It has recently dawned on me that I haven’t been parenting the way that I thought I wanted to. Never in a million years did I think that I would be that mother who would be out with friends, but catering to my kid the whole time—rattling gadgets at her, picking toys up off the floor repeatedly at restaurants, taking half eaten crayons out of her mouth. I never thought I would let my adult conversations be interrupted by my children. I just never thought that my kid would rule my world. But I am that mom. I’ve become that which I’ve feared. I don ‘t know when or what I did (or didn’t do) exactly, but I have realized that I have taken a wrong turn somewhere.
We had some good friends over for dinner the other night—good friends whom we rarely see. Good friends who live in Denver and drove an entire hour to see us. Thank God for stiff drinks and good conversations with Jesse because I certainly wasn’t present. Just twenty minutes after they left, I couldn’t even remember what we talked about. I do remember, however, telling Ramona to show our friend’s 6 month-old baby, Harlan, all her toys about a bazillion times. I recall taking her to the bathroom to wash her hands at least twice to wash off the guacamole that I permitted her to get into while I was cooking. I do remember numerous conversations, or shall I say, the same conversation numerous times with Ramona about how “Mommy is talking to her friends right now, so please be patient”. But I don’t remember much about the time that I had just spent with our friends. I don’t know what the hell we talked about. Quite frankly, I was completely frazzled. After they left, I felt embarrassed and humiliated, wondering what my friends must have thought as they toted away their sweet sleeping baby.
I just finished the only parenting book thus far that has resonated with me, “Bringing up Bebe”. It’s about the difference between French and American parenting and how French babies are raised to be autonomous. They don’t throw food, they sleep through the night by 3 months, they play independently while mom and dad have adult conversations and they eat gruyere instead of Kraft singles. While Ramona actually does prefer blue cheese to string cheese, she is everything but autonomous and self-reliant. In my defense, I didn’t even know that the French way was possible for a two-year-old. I thought that this clingy behavior from Ramona was simply the “terrible two’s” and for all I knew, was parenting perfectly. This book rocked my world. The other night’s dinner with our friends and the looks on their faces rocked my world. The whining, the fussing, the demanding, the pleas for 5 books to be read at bedtime instead of 2 is rocking my world and it’s time for some change and some God-damn discipline around here! I’m not sure how to turn this boat around, but I have to believe that it’s not too late. I just don’t know where to begin. This blog post isn’t going to end with some sage advice about what I’ve learned or a new technique that I’m going to try in the future. It’s simply a vent. It’s a confession of sorts that I have become a boundary-less, exhausted, ignorant, push-over Mama. That’s the truth. But my heart is in the right place. My heart is almost always in the right place—although it’s not always for the better.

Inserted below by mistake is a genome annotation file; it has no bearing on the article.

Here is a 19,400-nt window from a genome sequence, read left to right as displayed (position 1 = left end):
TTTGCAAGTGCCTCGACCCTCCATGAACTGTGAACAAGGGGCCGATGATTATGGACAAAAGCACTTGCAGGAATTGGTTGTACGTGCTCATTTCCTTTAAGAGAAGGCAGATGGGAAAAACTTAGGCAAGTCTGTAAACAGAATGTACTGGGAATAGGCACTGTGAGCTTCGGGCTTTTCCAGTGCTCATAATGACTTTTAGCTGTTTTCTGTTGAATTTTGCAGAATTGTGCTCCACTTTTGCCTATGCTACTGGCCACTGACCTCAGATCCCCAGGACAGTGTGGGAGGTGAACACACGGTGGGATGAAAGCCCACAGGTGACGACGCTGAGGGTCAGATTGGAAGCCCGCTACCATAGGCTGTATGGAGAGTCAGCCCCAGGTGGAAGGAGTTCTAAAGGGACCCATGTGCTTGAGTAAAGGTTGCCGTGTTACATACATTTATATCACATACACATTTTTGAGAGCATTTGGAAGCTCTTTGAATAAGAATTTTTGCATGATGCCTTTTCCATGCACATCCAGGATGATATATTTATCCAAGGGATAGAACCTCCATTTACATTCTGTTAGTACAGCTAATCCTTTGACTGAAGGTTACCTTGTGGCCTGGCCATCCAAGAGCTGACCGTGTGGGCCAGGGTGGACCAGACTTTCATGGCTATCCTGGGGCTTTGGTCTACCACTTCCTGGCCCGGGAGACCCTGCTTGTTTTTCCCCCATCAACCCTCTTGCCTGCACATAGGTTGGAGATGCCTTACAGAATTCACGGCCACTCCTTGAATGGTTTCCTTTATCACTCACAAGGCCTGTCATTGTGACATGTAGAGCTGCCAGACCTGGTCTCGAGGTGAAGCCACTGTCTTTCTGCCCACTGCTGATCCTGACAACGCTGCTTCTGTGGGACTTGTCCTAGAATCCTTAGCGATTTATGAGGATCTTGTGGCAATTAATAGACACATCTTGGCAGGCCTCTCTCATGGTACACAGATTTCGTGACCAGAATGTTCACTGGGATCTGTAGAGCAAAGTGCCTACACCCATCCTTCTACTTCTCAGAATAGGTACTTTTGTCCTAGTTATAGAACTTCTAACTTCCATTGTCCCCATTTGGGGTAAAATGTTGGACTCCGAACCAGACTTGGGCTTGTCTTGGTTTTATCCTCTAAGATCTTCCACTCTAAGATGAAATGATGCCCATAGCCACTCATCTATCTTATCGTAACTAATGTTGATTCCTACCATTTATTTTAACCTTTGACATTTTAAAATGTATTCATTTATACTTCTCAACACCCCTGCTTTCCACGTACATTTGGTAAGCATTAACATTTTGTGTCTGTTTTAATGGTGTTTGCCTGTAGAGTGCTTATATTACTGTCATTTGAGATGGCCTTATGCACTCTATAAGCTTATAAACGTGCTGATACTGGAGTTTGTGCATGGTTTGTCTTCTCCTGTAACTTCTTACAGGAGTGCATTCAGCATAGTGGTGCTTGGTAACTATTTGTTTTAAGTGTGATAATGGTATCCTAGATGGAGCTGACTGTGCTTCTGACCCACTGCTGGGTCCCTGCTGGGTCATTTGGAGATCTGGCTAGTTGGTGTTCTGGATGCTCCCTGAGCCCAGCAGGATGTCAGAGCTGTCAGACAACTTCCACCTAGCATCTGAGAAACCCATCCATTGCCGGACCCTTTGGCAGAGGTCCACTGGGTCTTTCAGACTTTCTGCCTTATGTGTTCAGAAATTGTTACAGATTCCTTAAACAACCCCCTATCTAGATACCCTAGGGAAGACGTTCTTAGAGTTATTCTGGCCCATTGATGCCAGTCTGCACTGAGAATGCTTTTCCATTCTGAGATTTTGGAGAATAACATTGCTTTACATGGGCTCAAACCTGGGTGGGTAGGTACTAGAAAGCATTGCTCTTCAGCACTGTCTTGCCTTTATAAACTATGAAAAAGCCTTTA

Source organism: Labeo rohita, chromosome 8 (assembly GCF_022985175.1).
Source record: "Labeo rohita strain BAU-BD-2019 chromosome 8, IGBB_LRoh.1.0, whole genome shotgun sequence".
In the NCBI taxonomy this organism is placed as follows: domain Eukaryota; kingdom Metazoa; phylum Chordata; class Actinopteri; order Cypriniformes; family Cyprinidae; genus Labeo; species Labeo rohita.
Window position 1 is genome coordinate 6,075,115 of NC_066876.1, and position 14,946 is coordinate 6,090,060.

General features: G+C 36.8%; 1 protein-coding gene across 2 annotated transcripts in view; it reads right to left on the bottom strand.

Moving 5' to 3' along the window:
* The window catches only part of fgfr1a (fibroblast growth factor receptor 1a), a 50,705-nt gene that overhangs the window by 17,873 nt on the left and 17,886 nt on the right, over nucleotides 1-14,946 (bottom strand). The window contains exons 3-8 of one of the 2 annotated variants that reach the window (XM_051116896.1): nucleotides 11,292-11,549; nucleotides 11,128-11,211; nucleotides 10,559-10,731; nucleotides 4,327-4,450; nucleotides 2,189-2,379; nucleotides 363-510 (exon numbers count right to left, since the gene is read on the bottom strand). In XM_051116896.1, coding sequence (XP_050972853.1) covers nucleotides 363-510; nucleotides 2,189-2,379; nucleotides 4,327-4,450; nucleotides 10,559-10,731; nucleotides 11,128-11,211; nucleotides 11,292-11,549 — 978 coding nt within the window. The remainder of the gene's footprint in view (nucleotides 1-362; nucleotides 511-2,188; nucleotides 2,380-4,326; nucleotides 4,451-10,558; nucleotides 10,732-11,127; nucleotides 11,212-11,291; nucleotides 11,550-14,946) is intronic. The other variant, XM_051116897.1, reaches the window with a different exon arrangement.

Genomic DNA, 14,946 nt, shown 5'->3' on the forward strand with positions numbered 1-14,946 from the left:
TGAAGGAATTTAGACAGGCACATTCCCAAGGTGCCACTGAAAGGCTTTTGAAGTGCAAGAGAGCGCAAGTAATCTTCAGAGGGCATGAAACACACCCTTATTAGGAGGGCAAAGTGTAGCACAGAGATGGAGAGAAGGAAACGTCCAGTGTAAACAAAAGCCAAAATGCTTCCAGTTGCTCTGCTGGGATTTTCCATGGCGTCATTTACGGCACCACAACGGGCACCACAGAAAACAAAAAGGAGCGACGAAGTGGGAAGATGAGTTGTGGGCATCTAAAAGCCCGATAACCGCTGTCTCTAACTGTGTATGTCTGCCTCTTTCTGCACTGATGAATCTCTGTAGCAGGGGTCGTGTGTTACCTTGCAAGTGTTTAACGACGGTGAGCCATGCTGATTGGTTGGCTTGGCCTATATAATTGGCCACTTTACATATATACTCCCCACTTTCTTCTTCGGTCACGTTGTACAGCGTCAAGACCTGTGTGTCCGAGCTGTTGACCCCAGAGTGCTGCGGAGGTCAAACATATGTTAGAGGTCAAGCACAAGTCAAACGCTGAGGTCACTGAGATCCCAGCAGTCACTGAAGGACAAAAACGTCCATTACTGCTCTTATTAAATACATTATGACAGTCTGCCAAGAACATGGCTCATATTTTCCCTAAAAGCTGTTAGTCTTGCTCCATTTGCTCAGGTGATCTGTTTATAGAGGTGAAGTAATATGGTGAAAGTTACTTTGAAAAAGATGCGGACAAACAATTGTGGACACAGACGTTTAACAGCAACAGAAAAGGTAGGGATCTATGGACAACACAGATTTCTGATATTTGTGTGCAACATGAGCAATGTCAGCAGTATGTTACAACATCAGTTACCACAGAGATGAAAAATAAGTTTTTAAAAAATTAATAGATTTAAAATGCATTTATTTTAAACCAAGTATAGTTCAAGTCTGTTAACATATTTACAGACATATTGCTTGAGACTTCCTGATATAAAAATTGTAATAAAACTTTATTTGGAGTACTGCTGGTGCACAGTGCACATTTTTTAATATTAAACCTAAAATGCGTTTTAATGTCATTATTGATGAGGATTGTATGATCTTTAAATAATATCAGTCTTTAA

I know that I’ve been extremely co-dependent in my life, enabling many around me to avoid conflict or to spare others from feeling pain. But pain is inevitable in life as cliché as it sounds. I’ve been working hard on changing this about myself over the last couple of years as I’ve gained knowledge about the sickness of co-dependency and the avoidance of conflict in general. But Ramona is really bringing these issues to the forefront these days . The insane love I have for her is forcing me to grow and I’m seeing things about myself, every day, that I want to change for her sake.
Ramona needs to feel pain to thrive in this existence. It’s part of life—I certainly can’t guard her from that; in fact, allowing her to experience pain in small doses and in safe places is part of my job as I usher her into this world. And God certainly knows that there will be some “conflict” in her teen years that we are going to have to face, so I should be practicing that now as well. The first step to change it to admit that I have a problem and that my life has become unmanageable because of it. Dramatic? Maybe. But holy moly, parenting is dramatic.
Hopefully, I’ll have a follow up post with all that I’m learning and all the ways that Ramona is becoming an autonomous, courteous and more cooperative little lady. Maybe soon, I’ll be having adult conversations with some of you. Until then—prayers for some swift parenting recovery, please.